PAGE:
After the introductory examination or description of the damage, the gardener's inevitable question is, "Should I cut them down now and replace them, or should I fertilize them and wait and see what happens next spring?"
The answer to the question depends upon many factors including how much money you are willing to spend, and how patient you are.
If your tree or shrub is an evergreen that exhibits more than 50 percent brown foliage, bend the twigs where the foliage is brown. If the twig snaps, that branch is probably dead. If it bends then the branch is green and may survive and produce leaves or needles next spring.
If you are patient, you may want to see how the evergreen plant grows next spring. It could possibly fill in over a season or two and do quite well from then on.
I would also suggest that you spray both damaged and undamaged broadleaf evergreens, such as boxwood, azalea, holly and nandina with Anti-Stress 2000. This product plugs up the pores of the leaves so no moisture will be lost through the leaves during the winter. This application will prevent or reduce the possibility of winter burn, another form of plant stress.
If your evergreen shrub has 50 percent or more brown foliage, and it is situated in a very prominent place in your landscape, you may want to go ahead and replace it this fall. Christmas decorations on a brown shrub may put a damper on the holidays.
A brown deciduous shrub or tree requires a little more investigating. First, bend twigs to determine if they snap or bend. You may also want to scrape the bark of larger branches with your fingernail. If you find green at the scrape, the branch is still alive.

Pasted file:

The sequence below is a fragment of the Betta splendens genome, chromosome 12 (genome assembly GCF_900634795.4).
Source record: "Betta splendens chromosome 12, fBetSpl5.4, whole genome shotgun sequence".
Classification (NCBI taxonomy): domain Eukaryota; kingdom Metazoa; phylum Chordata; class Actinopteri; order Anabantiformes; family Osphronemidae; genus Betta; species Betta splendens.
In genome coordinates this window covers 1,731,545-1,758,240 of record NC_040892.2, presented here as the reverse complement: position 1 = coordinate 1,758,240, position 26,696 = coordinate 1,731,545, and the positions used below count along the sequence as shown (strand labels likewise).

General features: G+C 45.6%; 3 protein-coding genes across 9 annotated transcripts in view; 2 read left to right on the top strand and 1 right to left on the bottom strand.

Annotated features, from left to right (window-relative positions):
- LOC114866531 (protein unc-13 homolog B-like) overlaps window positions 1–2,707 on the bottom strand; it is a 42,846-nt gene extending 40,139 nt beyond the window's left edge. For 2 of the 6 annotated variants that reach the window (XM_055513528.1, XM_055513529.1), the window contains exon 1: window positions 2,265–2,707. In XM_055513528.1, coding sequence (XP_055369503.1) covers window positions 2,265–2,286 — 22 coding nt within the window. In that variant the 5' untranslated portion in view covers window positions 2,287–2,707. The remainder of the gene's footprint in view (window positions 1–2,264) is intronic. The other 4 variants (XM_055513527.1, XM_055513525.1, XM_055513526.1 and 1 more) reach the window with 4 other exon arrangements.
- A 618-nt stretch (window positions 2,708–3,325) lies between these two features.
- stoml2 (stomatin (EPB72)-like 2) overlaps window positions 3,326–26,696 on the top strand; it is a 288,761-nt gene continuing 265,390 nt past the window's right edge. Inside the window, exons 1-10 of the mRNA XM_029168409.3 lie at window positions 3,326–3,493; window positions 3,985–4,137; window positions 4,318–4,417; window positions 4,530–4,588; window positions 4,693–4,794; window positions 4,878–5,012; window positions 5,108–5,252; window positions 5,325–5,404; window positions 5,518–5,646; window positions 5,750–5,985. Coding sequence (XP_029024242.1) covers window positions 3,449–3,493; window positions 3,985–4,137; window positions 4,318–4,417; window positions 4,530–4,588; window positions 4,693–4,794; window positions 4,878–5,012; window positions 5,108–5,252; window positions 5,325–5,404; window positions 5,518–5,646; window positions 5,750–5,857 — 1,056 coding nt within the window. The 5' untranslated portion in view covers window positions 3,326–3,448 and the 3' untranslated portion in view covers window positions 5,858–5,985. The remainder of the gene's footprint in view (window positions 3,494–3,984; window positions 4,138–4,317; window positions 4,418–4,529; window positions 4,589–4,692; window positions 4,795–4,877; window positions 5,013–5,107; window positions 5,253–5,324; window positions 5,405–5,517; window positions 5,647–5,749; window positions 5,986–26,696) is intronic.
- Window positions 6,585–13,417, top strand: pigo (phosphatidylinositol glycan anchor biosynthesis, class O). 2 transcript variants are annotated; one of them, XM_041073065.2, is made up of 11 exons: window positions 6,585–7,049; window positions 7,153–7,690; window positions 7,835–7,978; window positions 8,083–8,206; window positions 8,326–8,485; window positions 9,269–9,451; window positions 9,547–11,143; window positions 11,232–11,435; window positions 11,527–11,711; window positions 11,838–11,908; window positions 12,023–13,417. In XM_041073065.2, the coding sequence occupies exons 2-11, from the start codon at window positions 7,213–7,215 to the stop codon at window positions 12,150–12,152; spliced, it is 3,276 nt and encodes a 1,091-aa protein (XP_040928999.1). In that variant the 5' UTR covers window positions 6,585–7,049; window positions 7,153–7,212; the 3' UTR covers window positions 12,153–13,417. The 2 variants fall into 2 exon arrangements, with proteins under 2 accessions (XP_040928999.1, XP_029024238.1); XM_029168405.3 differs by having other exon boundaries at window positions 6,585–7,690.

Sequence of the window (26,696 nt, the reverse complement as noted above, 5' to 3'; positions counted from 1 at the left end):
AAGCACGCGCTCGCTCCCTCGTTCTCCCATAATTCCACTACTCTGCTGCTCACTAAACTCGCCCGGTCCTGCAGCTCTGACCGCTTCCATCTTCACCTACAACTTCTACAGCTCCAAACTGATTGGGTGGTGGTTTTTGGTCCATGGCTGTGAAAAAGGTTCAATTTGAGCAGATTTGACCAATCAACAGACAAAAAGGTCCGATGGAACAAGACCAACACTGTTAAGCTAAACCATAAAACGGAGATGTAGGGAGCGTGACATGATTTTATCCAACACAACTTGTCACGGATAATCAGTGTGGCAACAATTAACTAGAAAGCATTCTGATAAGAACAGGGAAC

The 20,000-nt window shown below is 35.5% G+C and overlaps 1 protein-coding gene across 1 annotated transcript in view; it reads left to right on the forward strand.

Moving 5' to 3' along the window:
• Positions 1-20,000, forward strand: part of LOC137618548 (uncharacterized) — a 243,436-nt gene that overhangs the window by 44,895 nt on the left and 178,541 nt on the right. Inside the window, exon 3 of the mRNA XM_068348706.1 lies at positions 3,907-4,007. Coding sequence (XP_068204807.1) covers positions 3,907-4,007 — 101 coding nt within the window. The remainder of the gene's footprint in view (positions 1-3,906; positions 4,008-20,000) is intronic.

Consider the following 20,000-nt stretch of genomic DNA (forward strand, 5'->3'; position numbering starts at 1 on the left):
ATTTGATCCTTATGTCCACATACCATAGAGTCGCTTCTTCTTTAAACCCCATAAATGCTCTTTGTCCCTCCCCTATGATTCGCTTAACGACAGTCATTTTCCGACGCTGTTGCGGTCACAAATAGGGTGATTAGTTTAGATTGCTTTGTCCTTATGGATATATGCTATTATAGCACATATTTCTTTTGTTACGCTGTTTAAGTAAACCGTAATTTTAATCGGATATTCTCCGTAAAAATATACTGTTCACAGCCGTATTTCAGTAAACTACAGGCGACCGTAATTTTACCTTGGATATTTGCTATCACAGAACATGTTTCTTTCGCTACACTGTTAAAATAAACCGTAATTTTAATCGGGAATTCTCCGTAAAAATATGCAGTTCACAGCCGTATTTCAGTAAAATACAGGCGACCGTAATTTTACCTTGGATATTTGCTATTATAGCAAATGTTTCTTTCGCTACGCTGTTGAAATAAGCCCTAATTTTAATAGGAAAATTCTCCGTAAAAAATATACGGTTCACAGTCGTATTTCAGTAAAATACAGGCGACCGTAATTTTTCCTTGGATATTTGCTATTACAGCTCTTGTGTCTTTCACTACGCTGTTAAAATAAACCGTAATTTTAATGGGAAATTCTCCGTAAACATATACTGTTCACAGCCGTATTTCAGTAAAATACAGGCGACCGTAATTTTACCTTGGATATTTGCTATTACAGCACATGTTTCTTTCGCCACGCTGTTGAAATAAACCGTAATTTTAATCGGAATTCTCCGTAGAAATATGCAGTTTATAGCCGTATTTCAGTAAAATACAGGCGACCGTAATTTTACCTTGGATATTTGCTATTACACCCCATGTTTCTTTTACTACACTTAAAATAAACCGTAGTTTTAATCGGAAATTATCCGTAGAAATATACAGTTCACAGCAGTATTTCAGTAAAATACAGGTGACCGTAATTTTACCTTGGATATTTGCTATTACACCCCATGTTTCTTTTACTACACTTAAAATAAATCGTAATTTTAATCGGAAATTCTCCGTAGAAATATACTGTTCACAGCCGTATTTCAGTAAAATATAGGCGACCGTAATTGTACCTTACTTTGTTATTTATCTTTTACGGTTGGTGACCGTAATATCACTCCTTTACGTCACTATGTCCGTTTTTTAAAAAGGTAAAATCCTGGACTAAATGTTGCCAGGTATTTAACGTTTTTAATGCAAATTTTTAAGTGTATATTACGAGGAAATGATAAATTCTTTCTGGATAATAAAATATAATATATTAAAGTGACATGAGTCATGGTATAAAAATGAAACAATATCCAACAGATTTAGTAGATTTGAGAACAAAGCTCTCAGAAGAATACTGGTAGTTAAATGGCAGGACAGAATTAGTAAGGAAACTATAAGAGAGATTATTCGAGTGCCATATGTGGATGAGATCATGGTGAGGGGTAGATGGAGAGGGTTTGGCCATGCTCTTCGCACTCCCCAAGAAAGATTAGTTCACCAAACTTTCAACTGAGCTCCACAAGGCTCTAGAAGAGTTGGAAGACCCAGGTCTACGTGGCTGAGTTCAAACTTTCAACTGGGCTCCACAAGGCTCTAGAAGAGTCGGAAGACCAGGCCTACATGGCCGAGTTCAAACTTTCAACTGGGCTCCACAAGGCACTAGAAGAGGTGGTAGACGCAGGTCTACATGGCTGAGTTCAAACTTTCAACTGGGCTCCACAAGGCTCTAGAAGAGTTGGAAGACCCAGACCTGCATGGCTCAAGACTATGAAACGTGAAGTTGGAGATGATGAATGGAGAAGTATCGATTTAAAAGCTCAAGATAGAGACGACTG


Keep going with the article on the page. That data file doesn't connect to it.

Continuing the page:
I would probably wait until next spring to decide whether to replace a deciduous tree or shrub. I have seen "dead Japanese maples" regrow branches to the point that they actually look better than before they experienced the environmental stress period.
As you watch the growth of your stressed landscape plants next spring you can replace them if need be. You will have plenty of time to rip out the old plant and put in a new one before the stress of summer comes on.
P.S. I have fielded several calls about spring blooming plants such as azaleas, lilacs, quince and pear that are blooming in the fall. Many gardeners have never seen this happen and are concerned that the plants, blooming out of season, are getting ready to die.
I have seen this quite often. After a stressful summer, these plants flower in order to ensure that if stress does continue, their species will survive. Don't worry. Very seldom have I seen a spring blooming plant that blooms in the fall not do well the next growing season. It may not bloom next spring, but it will survive.
Send your gardening and landscape questions to Paul Schnare at P.O. Box 699, Cape Girardeau, MO 63702-0699 or by email to firstname.lastname@example.org.